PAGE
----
Moreover, machine learning can detect unusual behaviour and identity anomalies that may threaten the organisation. By analysing these outliers, access revocations can be automated or used to initiate additional reviews. When developing and maintaining roles, ML can evaluate current roles, identify any similar ones that could be merged, and suggest new roles that may be advantageous.

The further benefits provided by AI

Using analytics, AI and ML to improve enterprise identity security is critical to outpace cybersecurity threats. Rather than buzzwords, leaders want to see real-world use cases where human and machine intelligence meaningfully converge.

AI can bring several benefits to Identity Access Management (IAM), such as:

  • Improved security: AI algorithms can enhance security measures by detecting anomalies and suspicious activities in real-time, allowing security teams to respond to potential threats and prevent any potential harm promptly;
  • Fraud Detection: AI can detect fraudulent activities related to identity, such as detecting phishing scams, social engineering attacks and fake user accounts. These systems can learn patterns and behaviours associated with fraudulent activities and flag any anomalies;
  • Enhanced user experience: By leveraging AI technology, IAM systems can offer a more tailored and intuitive experience by adapting to the user’s behaviour, preferences and requirements; and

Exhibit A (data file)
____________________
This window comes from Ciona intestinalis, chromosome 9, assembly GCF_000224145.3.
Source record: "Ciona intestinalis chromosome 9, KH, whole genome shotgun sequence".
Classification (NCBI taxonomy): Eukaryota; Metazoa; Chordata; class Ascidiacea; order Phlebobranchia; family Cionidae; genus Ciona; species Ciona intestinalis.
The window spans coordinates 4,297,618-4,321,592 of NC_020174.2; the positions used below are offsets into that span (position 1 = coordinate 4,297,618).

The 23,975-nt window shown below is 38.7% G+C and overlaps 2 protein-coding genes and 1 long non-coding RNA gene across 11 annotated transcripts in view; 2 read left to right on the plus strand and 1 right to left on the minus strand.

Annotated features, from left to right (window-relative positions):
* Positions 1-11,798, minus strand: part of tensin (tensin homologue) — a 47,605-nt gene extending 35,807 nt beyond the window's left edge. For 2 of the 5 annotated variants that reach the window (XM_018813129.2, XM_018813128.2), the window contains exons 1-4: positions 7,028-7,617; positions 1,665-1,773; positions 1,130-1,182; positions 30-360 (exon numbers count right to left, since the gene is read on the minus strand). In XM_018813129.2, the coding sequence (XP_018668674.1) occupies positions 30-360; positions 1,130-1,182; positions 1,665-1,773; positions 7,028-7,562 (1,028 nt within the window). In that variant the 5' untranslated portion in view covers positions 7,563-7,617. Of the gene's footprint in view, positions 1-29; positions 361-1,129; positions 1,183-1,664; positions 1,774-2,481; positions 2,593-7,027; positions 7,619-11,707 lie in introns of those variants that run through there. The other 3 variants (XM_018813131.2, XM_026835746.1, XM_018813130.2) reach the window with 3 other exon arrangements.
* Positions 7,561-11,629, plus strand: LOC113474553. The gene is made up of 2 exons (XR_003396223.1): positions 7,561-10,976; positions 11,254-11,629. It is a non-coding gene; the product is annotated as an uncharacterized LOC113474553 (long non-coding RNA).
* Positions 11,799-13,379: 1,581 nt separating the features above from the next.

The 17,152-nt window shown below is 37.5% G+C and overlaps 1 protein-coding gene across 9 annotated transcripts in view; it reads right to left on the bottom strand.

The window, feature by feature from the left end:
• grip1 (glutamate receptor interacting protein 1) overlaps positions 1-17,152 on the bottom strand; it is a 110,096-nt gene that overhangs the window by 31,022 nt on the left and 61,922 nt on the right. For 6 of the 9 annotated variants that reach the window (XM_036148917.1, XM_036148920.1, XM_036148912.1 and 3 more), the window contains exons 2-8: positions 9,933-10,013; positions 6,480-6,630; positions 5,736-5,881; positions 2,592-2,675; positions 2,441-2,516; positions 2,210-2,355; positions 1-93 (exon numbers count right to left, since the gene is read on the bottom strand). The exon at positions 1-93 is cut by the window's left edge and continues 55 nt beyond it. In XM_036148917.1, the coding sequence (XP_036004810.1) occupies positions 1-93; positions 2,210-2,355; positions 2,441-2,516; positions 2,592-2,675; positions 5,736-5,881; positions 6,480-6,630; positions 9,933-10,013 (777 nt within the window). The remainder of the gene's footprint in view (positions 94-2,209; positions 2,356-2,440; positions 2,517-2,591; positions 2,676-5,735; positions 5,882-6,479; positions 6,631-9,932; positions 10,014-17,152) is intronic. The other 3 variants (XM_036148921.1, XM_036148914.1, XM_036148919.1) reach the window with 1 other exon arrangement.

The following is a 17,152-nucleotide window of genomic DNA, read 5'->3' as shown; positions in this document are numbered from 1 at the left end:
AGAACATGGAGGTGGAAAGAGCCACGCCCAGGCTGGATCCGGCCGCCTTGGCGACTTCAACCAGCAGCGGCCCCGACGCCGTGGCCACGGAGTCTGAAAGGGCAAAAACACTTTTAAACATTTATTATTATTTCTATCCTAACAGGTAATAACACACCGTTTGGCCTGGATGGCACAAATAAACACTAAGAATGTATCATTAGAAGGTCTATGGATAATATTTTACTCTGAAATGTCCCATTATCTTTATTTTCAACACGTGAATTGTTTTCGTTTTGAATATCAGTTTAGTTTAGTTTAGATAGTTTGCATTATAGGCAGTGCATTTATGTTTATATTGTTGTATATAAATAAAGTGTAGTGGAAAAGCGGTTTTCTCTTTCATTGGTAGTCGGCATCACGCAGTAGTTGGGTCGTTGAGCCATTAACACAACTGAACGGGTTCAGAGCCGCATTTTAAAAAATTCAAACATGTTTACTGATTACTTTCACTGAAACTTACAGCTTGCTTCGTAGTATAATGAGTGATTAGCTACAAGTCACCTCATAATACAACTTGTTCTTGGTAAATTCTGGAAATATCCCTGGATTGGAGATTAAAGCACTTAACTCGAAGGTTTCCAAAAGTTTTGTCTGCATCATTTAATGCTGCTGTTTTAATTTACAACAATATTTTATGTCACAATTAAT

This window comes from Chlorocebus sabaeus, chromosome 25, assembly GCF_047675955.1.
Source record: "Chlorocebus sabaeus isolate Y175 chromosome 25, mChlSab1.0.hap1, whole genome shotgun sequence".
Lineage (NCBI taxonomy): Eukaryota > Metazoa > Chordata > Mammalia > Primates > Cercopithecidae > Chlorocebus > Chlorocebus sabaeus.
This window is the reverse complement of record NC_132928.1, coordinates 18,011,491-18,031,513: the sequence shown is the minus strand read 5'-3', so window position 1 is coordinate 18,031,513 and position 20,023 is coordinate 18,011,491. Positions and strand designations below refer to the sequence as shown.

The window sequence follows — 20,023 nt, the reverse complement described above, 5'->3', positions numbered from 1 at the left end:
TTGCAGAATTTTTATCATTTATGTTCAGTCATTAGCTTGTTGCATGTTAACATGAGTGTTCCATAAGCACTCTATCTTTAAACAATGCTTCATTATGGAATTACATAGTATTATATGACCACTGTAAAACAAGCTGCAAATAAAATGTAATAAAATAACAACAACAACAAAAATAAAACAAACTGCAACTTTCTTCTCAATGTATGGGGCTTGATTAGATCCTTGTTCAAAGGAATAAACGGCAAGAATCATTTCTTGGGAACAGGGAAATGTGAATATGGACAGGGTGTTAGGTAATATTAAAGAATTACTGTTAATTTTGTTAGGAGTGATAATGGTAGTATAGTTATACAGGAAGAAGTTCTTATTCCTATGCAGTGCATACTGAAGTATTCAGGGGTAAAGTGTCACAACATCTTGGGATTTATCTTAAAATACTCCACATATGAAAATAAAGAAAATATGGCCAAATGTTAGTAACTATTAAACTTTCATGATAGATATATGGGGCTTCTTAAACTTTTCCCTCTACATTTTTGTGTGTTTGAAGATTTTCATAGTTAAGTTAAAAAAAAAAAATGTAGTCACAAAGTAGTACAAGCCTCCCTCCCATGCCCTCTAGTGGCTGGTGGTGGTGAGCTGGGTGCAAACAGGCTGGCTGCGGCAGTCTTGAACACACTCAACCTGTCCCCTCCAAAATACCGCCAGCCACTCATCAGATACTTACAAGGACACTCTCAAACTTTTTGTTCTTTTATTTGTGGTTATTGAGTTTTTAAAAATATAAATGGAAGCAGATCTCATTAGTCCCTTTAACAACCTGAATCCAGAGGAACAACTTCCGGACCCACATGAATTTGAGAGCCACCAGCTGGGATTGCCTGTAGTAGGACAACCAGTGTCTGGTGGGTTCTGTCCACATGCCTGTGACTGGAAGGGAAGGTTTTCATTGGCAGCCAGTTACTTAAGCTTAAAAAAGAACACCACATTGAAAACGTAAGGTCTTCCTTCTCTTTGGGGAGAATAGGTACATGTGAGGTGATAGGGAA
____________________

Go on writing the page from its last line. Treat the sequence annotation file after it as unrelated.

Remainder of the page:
• Cost reduction: AI can assist organisations in reducing access management and security incident response costs by automating repetitive tasks and minimising the requirement for human intervention.

AI and ML can revolutionise security systems

AI and ML have the potential to revolutionise identity security and speed up the adoption of related programmes by providing actionable insights and streamlining processes.

Identity security is critical in today’s digital age, where cyber threats continue to evolve, and the risks associated with data breaches and identity theft become increasingly severe.

ML can automate routine activities related to identity security, detect unusual behaviour and identity anomalies, evaluate access rights and usage patterns, and offer insights to entitlement owners.

Additionally, AI algorithms can enhance security measures and enhance user experience by reducing the time and effort required to manage IAM programmes. Utilising these capabilities, organisations can quickly identify and address high-risk access and activities, ensuring regulatory compliance on an ongoing basis.

Integrating AI and ML in identity security programmes can improve efficiency, productivity, and decision-making, enabling organisations and individuals to protect their personal identity and sensitive information. Moreover, organisations can shrink their threat landscape by reducing over-privileging and human error.

Jonathan Neal
VP, Solutions Engineering